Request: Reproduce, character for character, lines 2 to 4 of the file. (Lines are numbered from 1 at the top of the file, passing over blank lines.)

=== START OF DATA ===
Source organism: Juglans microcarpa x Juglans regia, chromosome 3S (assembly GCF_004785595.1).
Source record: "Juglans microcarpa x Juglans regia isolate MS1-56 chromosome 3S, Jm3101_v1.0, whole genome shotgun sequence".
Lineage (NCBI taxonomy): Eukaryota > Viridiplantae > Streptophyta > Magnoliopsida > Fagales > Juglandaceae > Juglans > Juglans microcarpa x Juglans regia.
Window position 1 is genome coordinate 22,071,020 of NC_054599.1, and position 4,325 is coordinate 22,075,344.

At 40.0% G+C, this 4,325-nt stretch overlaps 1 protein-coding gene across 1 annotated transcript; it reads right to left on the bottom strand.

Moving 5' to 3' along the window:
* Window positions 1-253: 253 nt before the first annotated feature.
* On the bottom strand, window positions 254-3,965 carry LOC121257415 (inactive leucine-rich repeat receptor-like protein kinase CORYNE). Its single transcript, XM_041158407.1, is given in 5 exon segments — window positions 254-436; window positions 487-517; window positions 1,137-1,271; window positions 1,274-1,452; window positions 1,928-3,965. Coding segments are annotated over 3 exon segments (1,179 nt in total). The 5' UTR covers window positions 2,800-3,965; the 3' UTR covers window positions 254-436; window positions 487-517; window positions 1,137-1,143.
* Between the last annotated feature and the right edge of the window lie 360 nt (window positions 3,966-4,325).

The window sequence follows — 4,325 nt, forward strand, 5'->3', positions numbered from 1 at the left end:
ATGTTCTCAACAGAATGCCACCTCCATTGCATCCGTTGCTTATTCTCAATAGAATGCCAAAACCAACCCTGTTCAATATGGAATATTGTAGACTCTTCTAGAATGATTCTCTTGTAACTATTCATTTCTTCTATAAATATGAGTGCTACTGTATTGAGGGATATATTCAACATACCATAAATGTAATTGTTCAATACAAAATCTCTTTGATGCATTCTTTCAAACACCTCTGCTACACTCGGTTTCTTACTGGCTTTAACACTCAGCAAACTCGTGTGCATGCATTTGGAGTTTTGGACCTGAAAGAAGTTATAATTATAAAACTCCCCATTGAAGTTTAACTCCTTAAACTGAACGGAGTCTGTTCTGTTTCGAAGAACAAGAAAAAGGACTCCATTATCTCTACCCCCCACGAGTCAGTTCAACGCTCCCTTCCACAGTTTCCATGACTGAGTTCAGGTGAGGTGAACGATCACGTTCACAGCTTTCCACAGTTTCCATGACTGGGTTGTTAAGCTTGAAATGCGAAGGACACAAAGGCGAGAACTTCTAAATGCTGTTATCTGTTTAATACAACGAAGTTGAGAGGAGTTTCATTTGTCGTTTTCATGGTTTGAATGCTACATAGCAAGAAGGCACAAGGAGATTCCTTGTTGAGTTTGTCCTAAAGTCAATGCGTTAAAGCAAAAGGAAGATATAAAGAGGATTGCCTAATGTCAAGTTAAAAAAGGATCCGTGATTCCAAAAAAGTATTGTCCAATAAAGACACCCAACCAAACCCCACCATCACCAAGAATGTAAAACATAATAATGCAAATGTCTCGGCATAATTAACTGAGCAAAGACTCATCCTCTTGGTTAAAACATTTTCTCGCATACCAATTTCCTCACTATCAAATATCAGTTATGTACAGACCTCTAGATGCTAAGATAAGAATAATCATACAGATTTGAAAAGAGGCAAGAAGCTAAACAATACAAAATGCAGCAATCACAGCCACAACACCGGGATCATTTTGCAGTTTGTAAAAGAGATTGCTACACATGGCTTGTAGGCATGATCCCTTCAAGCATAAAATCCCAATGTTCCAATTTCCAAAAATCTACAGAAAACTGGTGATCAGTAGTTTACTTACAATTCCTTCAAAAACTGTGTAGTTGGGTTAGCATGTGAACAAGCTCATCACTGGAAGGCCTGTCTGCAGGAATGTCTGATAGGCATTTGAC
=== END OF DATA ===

Source record: "Juglans microcarpa x Juglans regia isolate MS1-56 chromosome 3S, Jm3101_v1.0, whole genome shotgun sequence".
Lineage (NCBI taxonomy): Eukaryota > Viridiplantae > Streptophyta > Magnoliopsida > Fagales > Juglandaceae > Juglans > Juglans microcarpa x Juglans regia.
Window position 1 is genome coordinate 22,071,020 of NC_054599.1, and position 4,325 is coordinate 22,075,344.